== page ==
6. Hurricane season dates are different for each U.S. coast. The Atlantic hurricane season starts on June 1st while the Pacific hurricane season starts on May 15th. However, both hurricane seasons end November 30th.

7. When a hurricane makes landfall, tornadoes can often form within the hurricane. The reason for this is that the friction over land is much greater than the friction the storm has over water. When a hurricane hits land, the winds near the ground slow down, while the upper-level winds keep their momentum. This change in the wind speed — and sometimes direction — with height is called a “wind shear.” This can lead to a column of rotating air that can generate a weak tornado. These tornadoes usually occur up to 12 hours after landfall.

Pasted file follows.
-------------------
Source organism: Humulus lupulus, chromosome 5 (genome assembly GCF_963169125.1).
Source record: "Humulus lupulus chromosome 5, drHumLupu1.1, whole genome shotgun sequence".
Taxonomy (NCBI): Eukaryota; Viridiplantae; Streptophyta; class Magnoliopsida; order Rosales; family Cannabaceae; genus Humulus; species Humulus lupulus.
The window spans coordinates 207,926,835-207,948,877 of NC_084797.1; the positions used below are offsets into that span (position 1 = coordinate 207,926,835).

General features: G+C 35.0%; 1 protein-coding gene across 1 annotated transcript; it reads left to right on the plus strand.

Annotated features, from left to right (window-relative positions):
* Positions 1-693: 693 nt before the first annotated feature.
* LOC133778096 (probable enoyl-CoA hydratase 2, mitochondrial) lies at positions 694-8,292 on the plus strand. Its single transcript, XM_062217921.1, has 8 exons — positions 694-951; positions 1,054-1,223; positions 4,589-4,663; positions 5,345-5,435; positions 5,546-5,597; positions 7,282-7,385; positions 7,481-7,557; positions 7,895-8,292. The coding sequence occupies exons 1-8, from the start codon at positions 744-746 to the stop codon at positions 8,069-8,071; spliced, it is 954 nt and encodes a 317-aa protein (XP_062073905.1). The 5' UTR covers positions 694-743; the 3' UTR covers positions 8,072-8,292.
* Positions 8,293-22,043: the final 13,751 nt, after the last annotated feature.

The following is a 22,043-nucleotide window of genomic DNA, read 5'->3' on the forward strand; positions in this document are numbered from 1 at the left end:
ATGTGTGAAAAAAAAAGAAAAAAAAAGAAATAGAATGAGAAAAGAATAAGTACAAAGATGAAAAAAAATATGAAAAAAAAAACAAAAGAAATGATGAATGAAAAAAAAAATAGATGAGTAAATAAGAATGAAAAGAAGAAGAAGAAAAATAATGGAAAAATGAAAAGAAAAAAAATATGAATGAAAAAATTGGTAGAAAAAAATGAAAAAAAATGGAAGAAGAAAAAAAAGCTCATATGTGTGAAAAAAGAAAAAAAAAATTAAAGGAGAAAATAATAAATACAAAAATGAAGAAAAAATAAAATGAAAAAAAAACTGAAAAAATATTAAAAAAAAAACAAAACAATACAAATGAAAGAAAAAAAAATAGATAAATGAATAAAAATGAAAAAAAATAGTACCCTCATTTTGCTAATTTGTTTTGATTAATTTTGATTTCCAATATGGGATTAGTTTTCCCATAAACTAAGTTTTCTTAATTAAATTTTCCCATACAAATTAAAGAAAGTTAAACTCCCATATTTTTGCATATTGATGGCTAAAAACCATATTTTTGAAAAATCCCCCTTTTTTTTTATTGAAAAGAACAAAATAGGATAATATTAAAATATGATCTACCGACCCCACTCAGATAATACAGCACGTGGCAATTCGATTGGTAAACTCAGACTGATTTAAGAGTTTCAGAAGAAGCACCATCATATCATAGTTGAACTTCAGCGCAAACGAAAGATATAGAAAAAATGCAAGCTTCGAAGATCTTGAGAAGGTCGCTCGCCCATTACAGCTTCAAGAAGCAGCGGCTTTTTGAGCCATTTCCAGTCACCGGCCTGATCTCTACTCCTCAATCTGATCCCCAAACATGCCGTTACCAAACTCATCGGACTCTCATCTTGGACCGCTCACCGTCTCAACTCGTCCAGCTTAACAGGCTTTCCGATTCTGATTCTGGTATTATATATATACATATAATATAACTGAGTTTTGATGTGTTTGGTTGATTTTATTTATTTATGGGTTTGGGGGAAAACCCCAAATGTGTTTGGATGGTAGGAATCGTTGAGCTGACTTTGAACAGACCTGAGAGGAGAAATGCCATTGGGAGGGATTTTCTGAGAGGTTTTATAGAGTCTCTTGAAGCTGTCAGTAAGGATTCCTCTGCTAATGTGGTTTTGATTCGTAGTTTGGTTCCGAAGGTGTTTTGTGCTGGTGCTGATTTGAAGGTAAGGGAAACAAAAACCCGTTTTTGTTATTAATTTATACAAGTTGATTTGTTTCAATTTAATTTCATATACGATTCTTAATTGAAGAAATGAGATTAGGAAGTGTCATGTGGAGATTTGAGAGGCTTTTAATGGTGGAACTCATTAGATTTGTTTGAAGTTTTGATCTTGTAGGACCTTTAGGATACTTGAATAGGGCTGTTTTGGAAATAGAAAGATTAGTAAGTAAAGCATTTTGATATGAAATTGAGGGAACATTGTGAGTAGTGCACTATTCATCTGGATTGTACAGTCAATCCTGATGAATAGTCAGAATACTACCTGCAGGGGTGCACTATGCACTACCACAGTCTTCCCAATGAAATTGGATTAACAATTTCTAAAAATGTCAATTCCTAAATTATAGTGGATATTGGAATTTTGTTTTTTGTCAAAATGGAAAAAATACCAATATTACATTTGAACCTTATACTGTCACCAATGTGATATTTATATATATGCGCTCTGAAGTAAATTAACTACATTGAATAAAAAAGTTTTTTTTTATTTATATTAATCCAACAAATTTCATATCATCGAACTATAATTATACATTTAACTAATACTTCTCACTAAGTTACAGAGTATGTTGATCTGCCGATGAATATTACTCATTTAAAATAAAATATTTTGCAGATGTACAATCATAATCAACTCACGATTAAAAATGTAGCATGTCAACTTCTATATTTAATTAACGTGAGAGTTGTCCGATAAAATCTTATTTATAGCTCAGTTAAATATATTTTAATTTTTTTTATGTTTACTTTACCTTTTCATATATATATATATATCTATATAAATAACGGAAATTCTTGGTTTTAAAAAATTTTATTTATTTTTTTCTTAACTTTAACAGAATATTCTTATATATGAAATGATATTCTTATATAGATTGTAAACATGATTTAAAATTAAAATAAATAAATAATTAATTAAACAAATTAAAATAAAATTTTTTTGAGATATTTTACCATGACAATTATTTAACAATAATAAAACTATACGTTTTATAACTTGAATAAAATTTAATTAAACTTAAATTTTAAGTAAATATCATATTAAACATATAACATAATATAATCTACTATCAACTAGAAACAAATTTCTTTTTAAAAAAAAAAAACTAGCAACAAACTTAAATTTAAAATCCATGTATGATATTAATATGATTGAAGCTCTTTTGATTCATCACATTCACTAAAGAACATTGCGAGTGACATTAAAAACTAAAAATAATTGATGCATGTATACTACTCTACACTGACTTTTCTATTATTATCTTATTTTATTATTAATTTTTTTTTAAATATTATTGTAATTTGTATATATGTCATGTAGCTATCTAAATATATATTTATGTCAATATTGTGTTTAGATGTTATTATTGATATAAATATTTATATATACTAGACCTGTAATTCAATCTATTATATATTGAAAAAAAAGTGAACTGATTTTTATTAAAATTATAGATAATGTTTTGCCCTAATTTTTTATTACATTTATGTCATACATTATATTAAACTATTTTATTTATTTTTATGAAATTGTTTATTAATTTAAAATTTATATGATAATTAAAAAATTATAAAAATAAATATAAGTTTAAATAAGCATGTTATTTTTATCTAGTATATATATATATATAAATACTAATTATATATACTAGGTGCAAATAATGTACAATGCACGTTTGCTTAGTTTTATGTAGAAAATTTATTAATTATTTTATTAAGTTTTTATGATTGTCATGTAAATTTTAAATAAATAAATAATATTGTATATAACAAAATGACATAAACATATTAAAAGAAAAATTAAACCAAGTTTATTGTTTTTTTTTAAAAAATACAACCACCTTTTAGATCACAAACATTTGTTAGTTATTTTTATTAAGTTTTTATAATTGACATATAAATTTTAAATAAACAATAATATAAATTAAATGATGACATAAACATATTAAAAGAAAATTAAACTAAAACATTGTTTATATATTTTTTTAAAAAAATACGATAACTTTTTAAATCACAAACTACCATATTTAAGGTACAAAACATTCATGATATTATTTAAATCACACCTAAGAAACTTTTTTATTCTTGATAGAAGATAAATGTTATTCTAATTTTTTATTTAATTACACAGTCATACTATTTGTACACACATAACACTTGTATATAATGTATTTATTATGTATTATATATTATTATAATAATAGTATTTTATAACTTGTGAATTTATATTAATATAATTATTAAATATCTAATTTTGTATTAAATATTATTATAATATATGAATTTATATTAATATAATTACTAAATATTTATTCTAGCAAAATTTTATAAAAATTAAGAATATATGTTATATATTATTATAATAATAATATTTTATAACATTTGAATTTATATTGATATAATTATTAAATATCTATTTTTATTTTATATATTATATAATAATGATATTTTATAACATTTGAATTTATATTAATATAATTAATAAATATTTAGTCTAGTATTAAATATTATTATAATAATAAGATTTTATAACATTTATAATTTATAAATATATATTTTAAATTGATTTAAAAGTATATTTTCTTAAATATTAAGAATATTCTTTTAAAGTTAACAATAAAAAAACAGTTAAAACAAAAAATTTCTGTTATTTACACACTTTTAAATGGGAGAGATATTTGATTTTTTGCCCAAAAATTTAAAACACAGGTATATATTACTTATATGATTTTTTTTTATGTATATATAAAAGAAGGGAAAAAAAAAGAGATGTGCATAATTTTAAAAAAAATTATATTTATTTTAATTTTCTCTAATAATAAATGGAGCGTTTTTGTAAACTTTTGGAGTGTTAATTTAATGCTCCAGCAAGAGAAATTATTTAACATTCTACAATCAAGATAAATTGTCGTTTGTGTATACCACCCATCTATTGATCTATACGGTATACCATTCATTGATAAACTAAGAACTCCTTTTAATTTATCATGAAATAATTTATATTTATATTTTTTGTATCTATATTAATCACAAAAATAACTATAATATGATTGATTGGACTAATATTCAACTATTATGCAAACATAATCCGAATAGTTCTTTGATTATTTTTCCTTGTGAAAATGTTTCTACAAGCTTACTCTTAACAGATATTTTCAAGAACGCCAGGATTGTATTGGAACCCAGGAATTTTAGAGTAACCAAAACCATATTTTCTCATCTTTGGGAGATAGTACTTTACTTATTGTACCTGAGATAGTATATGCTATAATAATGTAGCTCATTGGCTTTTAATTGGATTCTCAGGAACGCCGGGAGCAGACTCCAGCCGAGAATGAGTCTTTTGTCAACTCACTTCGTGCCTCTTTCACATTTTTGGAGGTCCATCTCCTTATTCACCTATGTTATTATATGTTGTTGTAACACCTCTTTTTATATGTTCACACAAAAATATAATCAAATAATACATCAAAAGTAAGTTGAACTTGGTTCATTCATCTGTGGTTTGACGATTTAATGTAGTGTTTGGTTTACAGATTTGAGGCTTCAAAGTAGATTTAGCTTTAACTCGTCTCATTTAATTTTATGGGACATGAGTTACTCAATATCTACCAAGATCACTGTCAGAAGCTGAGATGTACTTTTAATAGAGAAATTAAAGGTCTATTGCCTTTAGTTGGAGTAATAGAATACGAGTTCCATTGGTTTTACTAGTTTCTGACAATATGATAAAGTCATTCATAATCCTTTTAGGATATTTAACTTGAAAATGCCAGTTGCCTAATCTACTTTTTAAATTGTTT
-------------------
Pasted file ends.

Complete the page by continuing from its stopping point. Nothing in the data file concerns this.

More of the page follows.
8. The costliest U.S. hurricane was Hurricane Katrina, which hit Louisiana in 2005. Katrina’s estimated damages totaled up to $108-160 billion. This storm was a category 5 hurricane when moving across the Gulf of Mexico, but dropped to a category 3 by the time it hit Louisiana. While not the strongest storm on record, the main reason for the damage and destruction was the failure of levees in the New Orleans area. These levees were water barriers that were set up to prevent flooding. When they failed, large portions of the city began to flood. Since parts of New Orleans are below sea level to begin with, the flooding created a huge and damaging effect, enhanced by the winds and other elements of this horrible hurricane.